Since it's establishment in 1992, KEDA has funded numerous projects which have had a significant impact on the lives of local people. Here are a few examples of the individuals that KEDA has helped.


Case Study: Bee-Keeping



Mr. Ezekiel Njau received 6 hives from KEDA in 2004, and every two years since he has given 1 hive to a neighbour for them to start generating income from honey. In a good year, each hive can produce up to 20 litres of honey every 6 months. This can be sold for Tsh 5,000 per litre. However, the number of bees in the region has been decreasing due to increased use of pesticides. Currently only 3 hives are inhabited with bees and produce only 10-15 litres yearly. The variety of hives that are used are known as Kenyan Topbar hives which hang so that pests can not easily enter the hives, and the trees are painted with oil to stop pests reaching the hives.

With KEDA's assistance Ezekiel has been able to send his children to school and throught to further education, and the extra income brought by the hives has allowed him to develop his own individual projects, such as dairy cows and pigs.



Case Study: Dairy Goat Distribution


Mama Lina TemuMama Temu and her goat

Mama Lina got sick in 2004 with severe abdominal sores and became anaemic. KEDA gave a her a dairy goat which has dramatically increased her standard of living. Her goat has made it possible for her to buy medicines in times of illness by selling the milk and offspring. She sold the first kid and used the money to build a a new stable for her goats. She then gave the next two kids to her neighbours and sold the following two for Tsh 190,000. Her goat is currently pregnant again, and Mama Lina plans to spend the money from the kids on improving her goat's stable and her own house (which is starting to collapse). Her goat produces 4 litres of milk a day, 3 of which she drinks since the nutrients in the milk greatly help her abdominal ulcers. She sells the last litre to her neighbour who pays Tsh 9,000/ month. Without the goat, Mama Linu would have no available income with which to buy medicine to treat her illnesses, since her husband died many years ago. Mama Linu's goat also helps support three grandchildren and one daughter. Her daughter is employed by neighbours as a farmer and gets paid a low wage of Tsh 15,000/month. Mama Lina is constantly voices gratitude for KEDA's assistance. The contribution the goat has made to her quality of life is indisputable. Her grandson and goat were even published on Heifer's (one of KEDA's donors) calendar in 2006!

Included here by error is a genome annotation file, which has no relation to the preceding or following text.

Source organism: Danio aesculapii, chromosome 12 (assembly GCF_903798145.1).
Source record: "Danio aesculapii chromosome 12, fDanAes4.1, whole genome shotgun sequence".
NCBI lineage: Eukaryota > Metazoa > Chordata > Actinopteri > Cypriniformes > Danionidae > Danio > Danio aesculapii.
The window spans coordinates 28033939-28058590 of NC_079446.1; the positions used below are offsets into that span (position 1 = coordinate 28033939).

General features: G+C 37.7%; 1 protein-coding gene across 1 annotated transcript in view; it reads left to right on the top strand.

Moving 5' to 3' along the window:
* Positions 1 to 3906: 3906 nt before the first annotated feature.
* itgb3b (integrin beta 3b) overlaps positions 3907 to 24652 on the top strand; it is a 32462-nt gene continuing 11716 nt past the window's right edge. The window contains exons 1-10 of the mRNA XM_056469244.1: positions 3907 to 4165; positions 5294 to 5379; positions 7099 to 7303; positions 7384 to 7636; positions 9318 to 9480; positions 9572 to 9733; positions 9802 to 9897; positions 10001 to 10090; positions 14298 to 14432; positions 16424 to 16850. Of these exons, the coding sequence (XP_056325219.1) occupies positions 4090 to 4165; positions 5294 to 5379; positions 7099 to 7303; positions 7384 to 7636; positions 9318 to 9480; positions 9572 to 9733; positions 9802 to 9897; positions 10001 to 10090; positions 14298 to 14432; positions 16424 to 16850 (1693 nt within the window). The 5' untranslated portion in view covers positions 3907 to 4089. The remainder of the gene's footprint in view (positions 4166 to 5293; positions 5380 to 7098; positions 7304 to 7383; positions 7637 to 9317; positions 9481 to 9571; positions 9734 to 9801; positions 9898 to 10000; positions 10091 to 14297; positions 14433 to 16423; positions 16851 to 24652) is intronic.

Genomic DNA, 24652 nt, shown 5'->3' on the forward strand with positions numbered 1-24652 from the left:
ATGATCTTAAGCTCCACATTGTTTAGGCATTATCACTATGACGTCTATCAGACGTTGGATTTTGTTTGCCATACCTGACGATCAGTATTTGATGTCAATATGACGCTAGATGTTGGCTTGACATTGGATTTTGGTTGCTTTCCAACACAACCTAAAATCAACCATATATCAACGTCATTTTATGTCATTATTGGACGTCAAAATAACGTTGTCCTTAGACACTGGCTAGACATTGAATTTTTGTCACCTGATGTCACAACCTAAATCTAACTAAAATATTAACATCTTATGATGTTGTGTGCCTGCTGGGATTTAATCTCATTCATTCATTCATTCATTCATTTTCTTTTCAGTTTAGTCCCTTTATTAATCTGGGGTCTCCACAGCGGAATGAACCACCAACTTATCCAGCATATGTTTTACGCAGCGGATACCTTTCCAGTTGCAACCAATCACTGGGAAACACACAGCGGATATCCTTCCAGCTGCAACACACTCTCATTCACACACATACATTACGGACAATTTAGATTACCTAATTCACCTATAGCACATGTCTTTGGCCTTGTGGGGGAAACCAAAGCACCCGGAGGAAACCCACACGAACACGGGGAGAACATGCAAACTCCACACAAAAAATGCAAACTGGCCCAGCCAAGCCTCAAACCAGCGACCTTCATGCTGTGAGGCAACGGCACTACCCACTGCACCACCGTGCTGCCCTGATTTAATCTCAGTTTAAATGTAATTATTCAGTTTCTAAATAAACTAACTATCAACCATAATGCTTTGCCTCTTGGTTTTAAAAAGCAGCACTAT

“Without my goat I would be dead. She has provided with milk to help me keep my health and provide me with money, she has saved me!”


KEDA has proved many members of the community with goats, here a few stories from individuals:


Maria Mule Richardmaria and family
Maria is a HIV orphan and is 7 years old. She lives in a village called Mabungo with her neighbour, who alsolooks after three other orphans from the village. There are 20 people in total who living in her household.  KEDA provided Mary with a goat, which she named Mary Richard. She enjoys drinking its milk. The goat will also provide a valuable source of income to Maria as she grows. She tends to her goat often, and has even contributed income to the family by selling the goat's kids.



Ester Carine
Ester goat

Ester was given a milking goat, and also attended goat husbandry training, so that she knew how and when to worm her goat, provide the correct diet and diagnose symptoms. This ensured that the goat is healthy and able to breed. Her goat has had several kids which she has sold to help increase her families income. Ester has four children, all girls, all of whom she has been able to send to secondary school, even sending one to college. Without her milking goat, Ester would rely solely on her limited excess crops to provide extra income for her family. The goat's milk also helps Ester battle with her HIV, providing her with protein and nutrients her diet would otherwise lack.


Lucy Athanas Lyimo
Lucy and familyLucy has one child of her own and lives with her extended family, meaning she is responsible for the provision of food for seven people. She owns a small area of land and found it hard to provide for the family. However, in 2007 Lucy was given a dairy goat by KEDA. This has allowed her to breed and sell the goat kids which gives her much needed extra income. She also sells half of the milk which her goat produces to a neighbour for an extra Tsh 6,000/month. KEDA has also provided Lucy with free ranging poultry, which produce eggs to help her feed her family.